Scheduled at 2:15pm in Penrose 1 on Wednesday, November 8.#38037
- Jim Stachowiak, Accessible Technology Strategy and Operations Lead, Northwestern University
- Length of Session: 1-hr
- Format: Lecture
- Expertise Level: All Levels
- Type of session: General Conference
Northwestern’s efforts around digital accessibility have improved the school’s websites and purchases, but one area with little progress has been course content. This presentation will discuss a coordinated effort by NUIT, AccessibleNU, and the Office of Equity to teach instructors to apply seven core accessibility skills to their Canvas content. It will focus on the Mission: Accessible challenge, its design, implementation, roadblocks, results, and key success components and partnerships.
Recently, Northwestern has ramped up efforts around digital accessibility, resulting in a digital accessibility policy, an accessible purchasing process for software tools, and much improved university websites. Although it is one of the most critical areas to ensure accessibility, little progress has been made on improving the digital accessibility of course sites.
Recognizing this need, we embarked on the Canvas Accessibility Project, a joint effort between Northwestern IT, AccessibleNU, and the Office of Equity to educate instructors on core accessibility competencies to implement in their courses. Whenever the subject of digital accessibility has come up with faculty, we’ve inevitably heard that they agree that it’s a good idea, but that they don’t know how to do it and if they did, they don’t have enough time to do it. The Canvas Accessibility Project sought out address these two issues. To address the knowledge issue, we focused on addressing seven core accessibility competencies that are easy to learn and highly impactful when implemented. To address the time issue, the Canvas Accessibility Project developed the Mission: Accessible challenge, a guided effort that walks instructors through making adjustments to the seven core accessibility components of their course one at a time over several weeks with a focus on making an impact five minutes at a time. Participating in the challenge added a community and accountability piece to this effort as well.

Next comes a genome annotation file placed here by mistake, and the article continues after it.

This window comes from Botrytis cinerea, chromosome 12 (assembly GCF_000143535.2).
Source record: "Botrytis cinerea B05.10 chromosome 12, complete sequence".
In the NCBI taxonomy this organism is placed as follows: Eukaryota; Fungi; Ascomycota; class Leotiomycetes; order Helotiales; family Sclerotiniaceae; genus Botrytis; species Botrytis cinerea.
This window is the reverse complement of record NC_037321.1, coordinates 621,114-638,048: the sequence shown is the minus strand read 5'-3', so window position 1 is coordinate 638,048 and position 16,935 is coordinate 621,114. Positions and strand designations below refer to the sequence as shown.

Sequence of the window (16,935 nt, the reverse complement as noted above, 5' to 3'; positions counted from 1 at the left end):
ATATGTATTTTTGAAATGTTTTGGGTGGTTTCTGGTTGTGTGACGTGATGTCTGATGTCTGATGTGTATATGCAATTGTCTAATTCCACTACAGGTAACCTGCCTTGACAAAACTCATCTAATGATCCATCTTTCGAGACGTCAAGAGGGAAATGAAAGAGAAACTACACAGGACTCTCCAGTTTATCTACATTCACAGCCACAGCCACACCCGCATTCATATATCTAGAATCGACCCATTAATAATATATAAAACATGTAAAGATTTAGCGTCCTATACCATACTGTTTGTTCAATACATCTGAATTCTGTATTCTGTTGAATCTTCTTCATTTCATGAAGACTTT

In this session we will share the design of the Mission: Accessible challenge, the resources and trainings that were created, the results that we’ve seen across campus, some roadblocks encountered, and the key aspects of the project’s design (automated reminder emails, progress trackers, personalized touch points and support, campus and department-wide effort recognition, etc.) the contributed to its success. Following this session, participants be able to replicate a similar program at their institutions
- Instructors agree that digital accessibility is a good thing, but don't have the time to implement. it
- Focusing on implementing seven core accessibility skills has made the task more doable at Northwestern.
- The Mission: Accessible challenge has focused on incremental improvement leading to significant overall impact
Cognitive/Learning, Mobility, Vision
Accessible Course Design, Faculty Development & Support, Teaching about Accessibility in Curriculum, Uncategorized, Universal Design for Learning, Web/Media Access
As Director of Assistive Technology and Assistant Director of AccessibleNU, Jim assists students with determining, using, and troubleshooting assistive technology (AT) solutions for reading, writing, computer access, note taking, organization, and other academic needs. He enjoys keeping up to date on the latest AT tools and figuring out how to best implement them in education settings. Jim has also played a key role in Northwestern's digital accessibility initiative, developing the digital accessibility liaisons program and helping develop Northwestern's digital accessibility policy. Prior to Northwestern, Jim was the Associate Director of the Iowa Center for Assistive Technology Education and Research (ICATER) at the University of Iowa where he taught classes on AT and worked to prepare teacher education students to work with AT in their classrooms.
Jim holds a Bachelor's of Science in Engineering degree in Industrial and Operations Engineering and a Master's of Science in Engineering degree in Biomedical Engineering, both from the University of Michigan. He is also a RESNA certified Assistive Technology Professional (ATP).